Started in 2018, the Indigenous Artist Spotlight series is intended to foster greater awareness and understanding of the strength and diversity of Indigenous art available in Ontario and beyond. Find all of our past Spotlight interviews here. This month, we spoke with actor and storyteller Cherish Violet Blood.
Actor, storyteller, and activist, Cherish Violet Blood is a proud Blackfoot woman whom hails from the Kainai Nation, or Blood Tribe Reserve #148 in Treaty 7 territory located in southern Alberta. Currently residing in Toronto, Ontario, Cherish is a professionally trained and well recognized performing artist with active followings in the national Indigenous and international theatre communities. As a natural comedian Cherish has hosted many album release parties for artists such as Iskwe, LAL, and Fiver, as well as for community events and numerous fundraisers.
Listen to the interview here!
Transcription of the Interview:
Kiera: Hi, everyone. My name is Kiera. My pronouns are she/her and I’m the Communications Coordinator at Ontario Presents. I’m a white woman with long brown hair and I’m currently wearing a white knit sweater. For this month’s Indigenous Artists Spotlight I am joined today by the incredibly talented actress and storyteller Cherish Violet Blood. Before I begin the interview, I just want to remind everyone that captions are available for this interview and you can find the transcript of this interview on our website link in the description box below. Cherish, welcome and thank you so much for joining us today for our Indigenous Artist Spotlight.
Cherish Violet Blood: Thanks for having me.
Kiera: We’re so happy to have you join us. So to start us off, could you tell us a little bit about yourself and your work?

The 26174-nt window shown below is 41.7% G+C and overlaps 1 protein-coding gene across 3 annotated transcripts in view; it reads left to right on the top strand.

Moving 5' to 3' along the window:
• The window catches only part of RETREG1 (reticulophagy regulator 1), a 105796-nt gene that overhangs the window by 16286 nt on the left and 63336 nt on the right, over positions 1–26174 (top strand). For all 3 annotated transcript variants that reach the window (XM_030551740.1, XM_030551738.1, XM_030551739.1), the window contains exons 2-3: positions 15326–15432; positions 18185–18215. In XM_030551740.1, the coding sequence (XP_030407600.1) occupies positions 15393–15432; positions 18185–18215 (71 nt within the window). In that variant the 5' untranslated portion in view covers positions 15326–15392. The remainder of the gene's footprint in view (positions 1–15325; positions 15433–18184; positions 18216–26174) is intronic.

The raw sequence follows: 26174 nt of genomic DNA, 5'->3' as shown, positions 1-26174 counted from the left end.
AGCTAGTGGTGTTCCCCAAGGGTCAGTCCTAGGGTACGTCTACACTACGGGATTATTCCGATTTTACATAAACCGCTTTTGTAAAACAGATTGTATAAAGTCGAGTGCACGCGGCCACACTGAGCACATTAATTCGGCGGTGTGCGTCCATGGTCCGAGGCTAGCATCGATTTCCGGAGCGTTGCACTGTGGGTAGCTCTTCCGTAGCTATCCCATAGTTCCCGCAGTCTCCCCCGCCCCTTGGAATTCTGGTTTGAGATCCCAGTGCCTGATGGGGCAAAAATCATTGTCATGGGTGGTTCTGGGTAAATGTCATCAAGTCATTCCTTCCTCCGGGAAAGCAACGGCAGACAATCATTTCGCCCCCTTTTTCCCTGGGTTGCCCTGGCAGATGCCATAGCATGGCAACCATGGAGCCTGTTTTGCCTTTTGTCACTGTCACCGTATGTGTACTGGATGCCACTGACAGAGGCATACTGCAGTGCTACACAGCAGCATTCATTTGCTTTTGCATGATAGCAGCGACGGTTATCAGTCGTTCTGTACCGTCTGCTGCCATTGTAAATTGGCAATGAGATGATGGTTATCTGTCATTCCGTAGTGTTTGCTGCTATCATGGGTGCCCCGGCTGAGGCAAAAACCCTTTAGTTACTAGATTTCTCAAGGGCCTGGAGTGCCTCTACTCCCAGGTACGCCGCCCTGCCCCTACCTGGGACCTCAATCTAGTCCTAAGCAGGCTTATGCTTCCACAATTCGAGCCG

Cherish Violet Blood: Well, that’s really… depends on where I decided where I started. Back in kindergarten [laughs] um basically no it’s not even a lie. Like my mother, my mother is a writer and an actress and she’s the reason I even kind of got into performance. I started out at the age of like, around 12 years old doing standup. And then around, I don’t know 19 or something like that I got really, really bad stage fright, where it’s when you start doing performance and then you’re not really given the tools to start to figure out how you feel is important in the work that you’re doing. And if it doesn’t feel right, then maybe you should be trying to figure out how to maneuver those feelings. So I went to theater school, but yeah, I was doing a lot of different plays, like through community. My mom would do community arts. So I have a younger brother and two younger sisters. I’m the eldest and my mom would write plays about our trickster Napi, the Blackfoot trickster, and we would basically do her plays and I played the narrator. So that’s how I started out doing performance and then just watching my mom like my whole life growing up. I’ve basically been raised by artists, which is really fortunate because when you’re growing up on the reserve, there’s not a lot of that.